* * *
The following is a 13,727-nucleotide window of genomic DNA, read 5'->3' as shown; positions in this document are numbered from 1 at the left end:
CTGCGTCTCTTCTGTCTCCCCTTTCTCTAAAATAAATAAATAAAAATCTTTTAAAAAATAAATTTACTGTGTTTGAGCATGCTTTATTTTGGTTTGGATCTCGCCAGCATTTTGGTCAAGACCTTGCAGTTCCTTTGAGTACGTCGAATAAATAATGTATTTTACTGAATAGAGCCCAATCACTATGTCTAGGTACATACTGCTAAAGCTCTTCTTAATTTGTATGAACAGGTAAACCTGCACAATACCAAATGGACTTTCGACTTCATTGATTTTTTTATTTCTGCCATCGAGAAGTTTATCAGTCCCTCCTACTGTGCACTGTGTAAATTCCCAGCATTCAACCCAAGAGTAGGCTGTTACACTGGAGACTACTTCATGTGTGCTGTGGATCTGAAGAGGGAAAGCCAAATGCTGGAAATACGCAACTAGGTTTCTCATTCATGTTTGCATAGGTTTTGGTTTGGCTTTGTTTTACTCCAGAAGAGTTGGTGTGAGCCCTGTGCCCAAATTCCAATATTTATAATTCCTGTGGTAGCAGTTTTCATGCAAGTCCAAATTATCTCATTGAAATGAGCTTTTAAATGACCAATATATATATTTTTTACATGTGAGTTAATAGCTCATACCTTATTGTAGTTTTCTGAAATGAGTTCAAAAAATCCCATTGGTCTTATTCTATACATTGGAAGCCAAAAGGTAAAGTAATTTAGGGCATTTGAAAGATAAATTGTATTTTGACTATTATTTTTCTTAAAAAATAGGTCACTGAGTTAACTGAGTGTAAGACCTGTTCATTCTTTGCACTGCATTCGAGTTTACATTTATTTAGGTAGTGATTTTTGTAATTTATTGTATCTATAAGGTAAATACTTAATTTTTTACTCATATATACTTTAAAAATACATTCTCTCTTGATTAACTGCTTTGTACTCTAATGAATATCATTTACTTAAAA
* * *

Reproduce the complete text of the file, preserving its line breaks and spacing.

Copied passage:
The following is a 13,727-nucleotide window of genomic DNA, read 5'->3' as shown; positions in this document are numbered from 1 at the left end:
CTGCGTCTCTTCTGTCTCCCCTTTCTCTAAAATAAATAAATAAAAATCTTTTAAAAAATAAATTTACTGTGTTTGAGCATGCTTTATTTTGGTTTGGATCTCGCCAGCATTTTGGTCAAGACCTTGCAGTTCCTTTGAGTACGTCGAATAAATAATGTATTTTACTGAATAGAGCCCAATCACTATGTCTAGGTACATACTGCTAAAGCTCTTCTTAATTTGTATGAACAGGTAAACCTGCACAATACCAAATGGACTTTCGACTTCATTGATTTTTTTATTTCTGCCATCGAGAAGTTTATCAGTCCCTCCTACTGTGCACTGTGTAAATTCCCAGCATTCAACCCAAGAGTAGGCTGTTACACTGGAGACTACTTCATGTGTGCTGTGGATCTGAAGAGGGAAAGCCAAATGCTGGAAATACGCAACTAGGTTTCTCATTCATGTTTGCATAGGTTTTGGTTTGGCTTTGTTTTACTCCAGAAGAGTTGGTGTGAGCCCTGTGCCCAAATTCCAATATTTATAATTCCTGTGGTAGCAGTTTTCATGCAAGTCCAAATTATCTCATTGAAATGAGCTTTTAAATGACCAATATATATATTTTTTACATGTGAGTTAATAGCTCATACCTTATTGTAGTTTTCTGAAATGAGTTCAAAAAATCCCATTGGTCTTATTCTATACATTGGAAGCCAAAAGGTAAAGTAATTTAGGGCATTTGAAAGATAAATTGTATTTTGACTATTATTTTTCTTAAAAAATAGGTCACTGAGTTAACTGAGTGTAAGACCTGTTCATTCTTTGCACTGCATTCGAGTTTACATTTATTTAGGTAGTGATTTTTGTAATTTATTGTATCTATAAGGTAAATACTTAATTTTTTACTCATATATACTTTAAAAATACATTCTCTCTTGATTAACTGCTTTGTACTCTAATGAATATCATTTACTTAAAA